Handling Soaring Gas Prices

Over the past three weeks, the average price of a gallon of gasoline in the United States rose to a wallet-busting $2.55 a gallon. Monday's weekly gas price survey from the Energy Information Administration shows the largest weekly jump in the average price of a gallon of gas in the history of the report.

Where are gas prices now?

On average, gasoline prices have increased more than 60 percent in the last two years and cost an average of $0.67 more a gallon than just a year ago. However, the price of gas still remains below the all-time high of $3.12 a gallon (adjusted for inflation) last seen in March 1981.

Where are gasoline prices going?

While it is unlikely we are going to experience a major drop in gas prices anytime soon, we should see a little reprieve after Labor Day when summer travelers get off the highways, reducing the demand for gasoline.

How did we get here?

The high price of gasoline can be linked to several things:

       Increased demand (some of which is related to summer travel)

       Concerns about the scarcity of oil -- Crude oil accounts for about one-half of the price of producing gasoline

       Refinery issues (specifically, since July 20, there have been 14 outages of one kind or another)

       Tensions with Iran (as the world's fourth-largest crude oil producer, Iran is at risk for sanctions from the United Nations should it move forward with its nuclear program)

       High demand in China and India

       Turmoil in the Middle East

Is there anything you can do about it?

Follow these simple guidelines to save money at the pump:

       Efficiency is everything. It may seem obvious, but getting lost at more than $2.55 a gallon is no longer just lost time but lost money as well! Know where you are going and ask for directions!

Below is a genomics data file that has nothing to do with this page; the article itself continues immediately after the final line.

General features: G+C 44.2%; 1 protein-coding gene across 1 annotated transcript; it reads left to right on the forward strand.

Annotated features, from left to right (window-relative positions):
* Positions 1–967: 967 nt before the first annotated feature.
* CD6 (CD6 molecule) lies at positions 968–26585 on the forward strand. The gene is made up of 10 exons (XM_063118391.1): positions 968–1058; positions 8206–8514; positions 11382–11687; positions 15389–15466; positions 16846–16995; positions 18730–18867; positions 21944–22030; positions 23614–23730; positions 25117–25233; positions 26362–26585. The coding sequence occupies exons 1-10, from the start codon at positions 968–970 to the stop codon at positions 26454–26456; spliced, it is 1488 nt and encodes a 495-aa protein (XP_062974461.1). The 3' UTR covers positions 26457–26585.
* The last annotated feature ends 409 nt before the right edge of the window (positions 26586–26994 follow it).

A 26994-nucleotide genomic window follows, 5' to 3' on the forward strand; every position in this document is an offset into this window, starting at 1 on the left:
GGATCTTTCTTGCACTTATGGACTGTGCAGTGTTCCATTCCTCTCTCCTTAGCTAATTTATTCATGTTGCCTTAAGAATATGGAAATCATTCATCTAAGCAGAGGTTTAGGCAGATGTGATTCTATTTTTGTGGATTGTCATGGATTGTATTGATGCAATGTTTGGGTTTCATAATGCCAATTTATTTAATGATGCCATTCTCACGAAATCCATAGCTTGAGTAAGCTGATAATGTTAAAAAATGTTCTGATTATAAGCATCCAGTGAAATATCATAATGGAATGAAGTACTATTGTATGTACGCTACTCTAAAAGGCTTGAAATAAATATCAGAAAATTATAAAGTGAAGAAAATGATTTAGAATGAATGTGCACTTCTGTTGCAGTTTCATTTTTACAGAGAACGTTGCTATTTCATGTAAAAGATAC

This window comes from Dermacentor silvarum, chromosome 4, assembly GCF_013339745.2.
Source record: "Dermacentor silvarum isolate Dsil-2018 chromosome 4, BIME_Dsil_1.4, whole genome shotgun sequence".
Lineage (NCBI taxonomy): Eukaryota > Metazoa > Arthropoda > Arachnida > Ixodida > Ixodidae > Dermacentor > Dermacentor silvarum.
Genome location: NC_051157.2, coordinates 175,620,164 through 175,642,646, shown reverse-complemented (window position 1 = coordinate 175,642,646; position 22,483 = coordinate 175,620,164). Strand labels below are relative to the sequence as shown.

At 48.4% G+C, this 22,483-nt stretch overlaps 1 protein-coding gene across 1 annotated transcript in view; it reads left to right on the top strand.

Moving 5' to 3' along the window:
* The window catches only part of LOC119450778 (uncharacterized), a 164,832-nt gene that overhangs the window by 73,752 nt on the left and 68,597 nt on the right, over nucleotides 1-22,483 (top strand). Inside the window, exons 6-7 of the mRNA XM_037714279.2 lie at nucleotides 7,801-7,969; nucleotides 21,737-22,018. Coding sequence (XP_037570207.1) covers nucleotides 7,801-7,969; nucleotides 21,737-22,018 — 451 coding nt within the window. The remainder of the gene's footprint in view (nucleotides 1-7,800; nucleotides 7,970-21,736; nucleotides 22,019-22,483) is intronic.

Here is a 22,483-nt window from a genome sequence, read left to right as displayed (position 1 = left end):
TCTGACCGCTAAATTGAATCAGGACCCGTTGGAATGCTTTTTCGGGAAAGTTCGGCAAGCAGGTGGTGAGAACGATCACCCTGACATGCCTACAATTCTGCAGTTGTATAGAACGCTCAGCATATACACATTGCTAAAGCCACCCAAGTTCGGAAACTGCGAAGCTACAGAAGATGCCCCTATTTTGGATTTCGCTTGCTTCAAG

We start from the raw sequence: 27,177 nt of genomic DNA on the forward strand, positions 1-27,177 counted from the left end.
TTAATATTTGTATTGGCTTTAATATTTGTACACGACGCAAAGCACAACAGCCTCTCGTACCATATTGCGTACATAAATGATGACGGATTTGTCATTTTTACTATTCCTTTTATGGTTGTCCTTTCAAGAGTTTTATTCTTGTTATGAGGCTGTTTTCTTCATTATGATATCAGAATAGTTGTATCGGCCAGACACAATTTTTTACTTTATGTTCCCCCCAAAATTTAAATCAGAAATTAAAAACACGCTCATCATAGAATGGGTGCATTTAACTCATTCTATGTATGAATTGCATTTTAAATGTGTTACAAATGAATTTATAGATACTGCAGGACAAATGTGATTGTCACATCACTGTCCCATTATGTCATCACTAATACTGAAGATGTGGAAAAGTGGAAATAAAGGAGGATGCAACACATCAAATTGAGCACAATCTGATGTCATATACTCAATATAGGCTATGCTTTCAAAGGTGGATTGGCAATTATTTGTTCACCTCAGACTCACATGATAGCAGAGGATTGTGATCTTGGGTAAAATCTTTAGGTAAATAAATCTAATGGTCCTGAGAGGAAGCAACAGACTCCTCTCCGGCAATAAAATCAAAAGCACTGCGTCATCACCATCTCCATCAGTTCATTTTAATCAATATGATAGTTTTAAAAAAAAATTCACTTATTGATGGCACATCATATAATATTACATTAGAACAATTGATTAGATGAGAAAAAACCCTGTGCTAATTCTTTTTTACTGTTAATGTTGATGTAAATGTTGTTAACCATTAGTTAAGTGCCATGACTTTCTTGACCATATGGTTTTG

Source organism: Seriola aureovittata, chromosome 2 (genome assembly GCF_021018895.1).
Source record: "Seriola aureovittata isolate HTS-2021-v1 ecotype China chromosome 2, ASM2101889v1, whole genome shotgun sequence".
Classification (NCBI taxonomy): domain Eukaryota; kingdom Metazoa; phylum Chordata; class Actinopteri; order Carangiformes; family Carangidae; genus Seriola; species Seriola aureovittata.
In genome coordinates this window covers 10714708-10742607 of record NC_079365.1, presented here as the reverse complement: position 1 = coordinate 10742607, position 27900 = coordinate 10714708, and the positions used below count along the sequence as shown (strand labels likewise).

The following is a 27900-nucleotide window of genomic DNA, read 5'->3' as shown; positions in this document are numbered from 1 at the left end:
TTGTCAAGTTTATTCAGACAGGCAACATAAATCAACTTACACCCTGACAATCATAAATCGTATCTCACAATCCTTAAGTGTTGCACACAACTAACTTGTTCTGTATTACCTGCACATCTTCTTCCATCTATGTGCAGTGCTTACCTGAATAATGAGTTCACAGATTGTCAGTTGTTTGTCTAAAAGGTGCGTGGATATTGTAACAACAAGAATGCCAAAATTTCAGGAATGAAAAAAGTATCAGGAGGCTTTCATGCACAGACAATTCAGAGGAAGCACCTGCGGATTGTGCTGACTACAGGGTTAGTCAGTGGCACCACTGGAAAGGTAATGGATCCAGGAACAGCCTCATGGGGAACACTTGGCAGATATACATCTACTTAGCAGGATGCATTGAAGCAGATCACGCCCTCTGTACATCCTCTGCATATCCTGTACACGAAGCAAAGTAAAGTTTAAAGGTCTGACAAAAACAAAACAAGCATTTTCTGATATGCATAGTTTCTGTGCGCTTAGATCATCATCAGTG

Pass on the premium: Premium, high-octane fuels aren't necessarily better for your car and can cost significantly more than regular fuel. In fact, such premium fuels don't provide any greater fuel efficiency and many cars are designed to use regular low-octane fuel. According to AAA, premium gas accounts for about 20 percent of total gasoline sales in this country, despite the fact fewer than 10 percent of cars on the road were designed to burn the higher-octane fuel.

       Slow down. Gas mileage decreases rapidly above 60 mph, and if you drive 70 mph instead of 55 mph, you could lose up to 17 percent of your car's fuel economy (i.e., how many miles a vehicle actually drives using a given amount of gas on either the highway and in the city). In fact, each 5 mph you drive over 60 is equal to paying an additional 10 cents per gallon of gas. To maintain the speed limit and save gas, try using cruise control (if you have it) or just stick to the limit.

       Keep your tires filled. Bald tires are not only a driving hazard, but they burn more fuel. Keeping your tires properly inflated is an easy way to improve your gas mileage up to 3 percent, which is a savings of 5 cents per gallon.

       Keep your car properly tuned. Keeping your car in good condition can significantly impact your gas mileage as a poorly tuned engine burns more gas. Be sure to check and replace the air filter regularly, which can provide a fuel economy benefit of up to 10 percent which equals approximately 15 cents per gallon.

       Empty your trunk. For every 100 pounds of excess weight in your trunk, your car loses 1 percent of fuel economy.

How much does gas cost in Europe?

It is safe to say that a gallon of gas costs more than $5 in Western Europe. (As of May 2005, a gallon of gas averaged about $5.51 in France and $6.36 in the Netherlands.) The reason for the high cost? European countries impose high taxes on fuel in an effort to fund public transportation as well as encourage conservation and fuel-efficient technologies. In fact, the taxes on gas are more than double the underlying cost of the gas in England, the Netherlands and Scandinavia.

Mellody Hobson, president of Ariel Capital Management (arielmutualfunds.com) in Chicago, is Good Morning America's personal finance expert. Ariel associates Matthew Yale and Aimee Daley contributed to this report.

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